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Fidelity Investments on Tuesday laid off hundreds of employees, Axios has learned. This comes just months after the Boston-based firm offered voluntary buyouts to 3,000 members of its 45,000 workers – an offer that is believed to have been accepted by more than 1,500 employees.

Context: Fidelity is not the sort of company that would seem to require cost-cutting. Last year it reported record revenue ($15.9 billion), profits ($3.5 billion) and accounts (workplace plan participants, retail households and institutional). But it has been known to do periodic payroll culling, in part to keep those profit margins high.

Fidelity statement to Axios: "We are a very healthy company that continues to grow, and our record 2016 earnings underscore this fact. Beyond this, we actively manage our business and have not historically commented about hiring or reductions."

Go deeper

NRA declares bankruptcy, says it will reincorporate in Texas

Wayne LaPierre of the National Rifle Association (NRA) speaks during CPAC in 2016. Photo: Saul Loeb/AFP via Getty Images

The National Rifle Association said Friday it has filed for Chapter 11 bankruptcy and will seek to reincorporate in Texas, calling New York, where it is currently registered, a "toxic political environment."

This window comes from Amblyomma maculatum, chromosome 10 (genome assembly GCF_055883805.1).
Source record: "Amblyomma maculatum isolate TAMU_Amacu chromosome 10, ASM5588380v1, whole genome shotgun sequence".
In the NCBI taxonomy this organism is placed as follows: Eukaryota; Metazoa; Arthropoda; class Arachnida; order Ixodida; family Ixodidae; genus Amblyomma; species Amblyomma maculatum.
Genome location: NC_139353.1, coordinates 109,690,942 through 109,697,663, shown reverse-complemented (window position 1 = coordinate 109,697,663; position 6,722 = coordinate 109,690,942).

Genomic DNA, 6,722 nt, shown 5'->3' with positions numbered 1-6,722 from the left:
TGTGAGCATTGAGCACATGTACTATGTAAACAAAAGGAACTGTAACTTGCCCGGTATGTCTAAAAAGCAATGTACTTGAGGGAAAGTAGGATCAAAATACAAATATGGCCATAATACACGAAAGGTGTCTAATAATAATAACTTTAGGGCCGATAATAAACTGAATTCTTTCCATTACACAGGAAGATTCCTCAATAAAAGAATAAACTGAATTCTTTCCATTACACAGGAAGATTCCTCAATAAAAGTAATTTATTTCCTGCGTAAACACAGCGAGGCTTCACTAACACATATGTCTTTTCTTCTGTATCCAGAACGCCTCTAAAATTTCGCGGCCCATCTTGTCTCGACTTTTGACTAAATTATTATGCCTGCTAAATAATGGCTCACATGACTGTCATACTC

The big picture: The move comes just months after New York Attorney General Letitia James filed a lawsuit to dissolve the NRA, alleging the group committed fraud by diverting roughly $64 million in charitable donations over three years to support reckless spending by its executives.

2 hours ago - Politics & Policy

Biden: "We will manage the hell out of" vaccine distribution

Joe Biden. Photo: Chip Somodevilla / Getty Images

President-elect Joe Biden promised to invoke the Defense Production Act to increase vaccine manufacturing, as he outlined a five-point plan to administer 100 million COVID-19 vaccinations in the first months of his presidency.

Why it matters: With the Center for Disease Control and Prevention warning of a more contagious variant of the coronavirus, Biden is trying to establish how he’ll approach the pandemic differently than President Trump.

A new Washington

Photo: Stefani Reynolds/Getty Image

D.C. Mayor Muriel Bowser said Friday that the city should expect a "new normal" for security — even after President-elect Biden's inauguration.

The state of play: Inaugurations are usually a point of celebration in D.C., but over 20,000 troops are now patrolling Washington streets in an unprecedented preparation for Biden's swearing-in on Jan. 20.

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